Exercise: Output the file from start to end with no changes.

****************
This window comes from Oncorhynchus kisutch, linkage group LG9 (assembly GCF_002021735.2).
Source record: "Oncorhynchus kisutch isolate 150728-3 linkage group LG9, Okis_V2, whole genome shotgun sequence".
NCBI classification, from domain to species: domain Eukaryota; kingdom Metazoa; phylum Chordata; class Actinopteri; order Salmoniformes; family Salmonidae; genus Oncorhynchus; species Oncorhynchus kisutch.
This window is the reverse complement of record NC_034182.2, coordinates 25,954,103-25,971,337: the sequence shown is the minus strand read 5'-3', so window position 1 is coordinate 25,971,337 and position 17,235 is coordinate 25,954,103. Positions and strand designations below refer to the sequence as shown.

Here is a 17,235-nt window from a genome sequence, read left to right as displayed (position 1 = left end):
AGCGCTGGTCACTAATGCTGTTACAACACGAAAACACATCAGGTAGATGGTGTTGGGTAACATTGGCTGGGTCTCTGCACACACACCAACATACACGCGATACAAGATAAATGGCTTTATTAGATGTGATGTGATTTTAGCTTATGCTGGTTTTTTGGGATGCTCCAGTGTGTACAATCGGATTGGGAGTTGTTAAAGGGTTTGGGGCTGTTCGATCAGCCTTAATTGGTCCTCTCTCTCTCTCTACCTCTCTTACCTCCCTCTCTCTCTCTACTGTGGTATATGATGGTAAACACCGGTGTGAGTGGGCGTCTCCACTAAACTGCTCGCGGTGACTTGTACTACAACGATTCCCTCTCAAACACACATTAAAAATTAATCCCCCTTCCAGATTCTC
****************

This window comes from Oncorhynchus kisutch, linkage group LG9 (assembly GCF_002021735.2).
Source record: "Oncorhynchus kisutch isolate 150728-3 linkage group LG9, Okis_V2, whole genome shotgun sequence".
NCBI classification, from domain to species: domain Eukaryota; kingdom Metazoa; phylum Chordata; class Actinopteri; order Salmoniformes; family Salmonidae; genus Oncorhynchus; species Oncorhynchus kisutch.
This window is the reverse complement of record NC_034182.2, coordinates 25,954,103-25,971,337: the sequence shown is the minus strand read 5'-3', so window position 1 is coordinate 25,971,337 and position 17,235 is coordinate 25,954,103. Positions and strand designations below refer to the sequence as shown.

Here is a 17,235-nt window from a genome sequence, read left to right as displayed (position 1 = left end):
AGCGCTGGTCACTAATGCTGTTACAACACGAAAACACATCAGGTAGATGGTGTTGGGTAACATTGGCTGGGTCTCTGCACACACACCAACATACACGCGATACAAGATAAATGGCTTTATTAGATGTGATGTGATTTTAGCTTATGCTGGTTTTTTGGGATGCTCCAGTGTGTACAATCGGATTGGGAGTTGTTAAAGGGTTTGGGGCTGTTCGATCAGCCTTAATTGGTCCTCTCTCTCTCTCTACCTCTCTTACCTCCCTCTCTCTCTCTACTGTGGTATATGATGGTAAACACCGGTGTGAGTGGGCGTCTCCACTAAACTGCTCGCGGTGACTTGTACTACAACGATTCCCTCTCAAACACACATTAAAAATTAATCCCCCTTCCAGATTCTC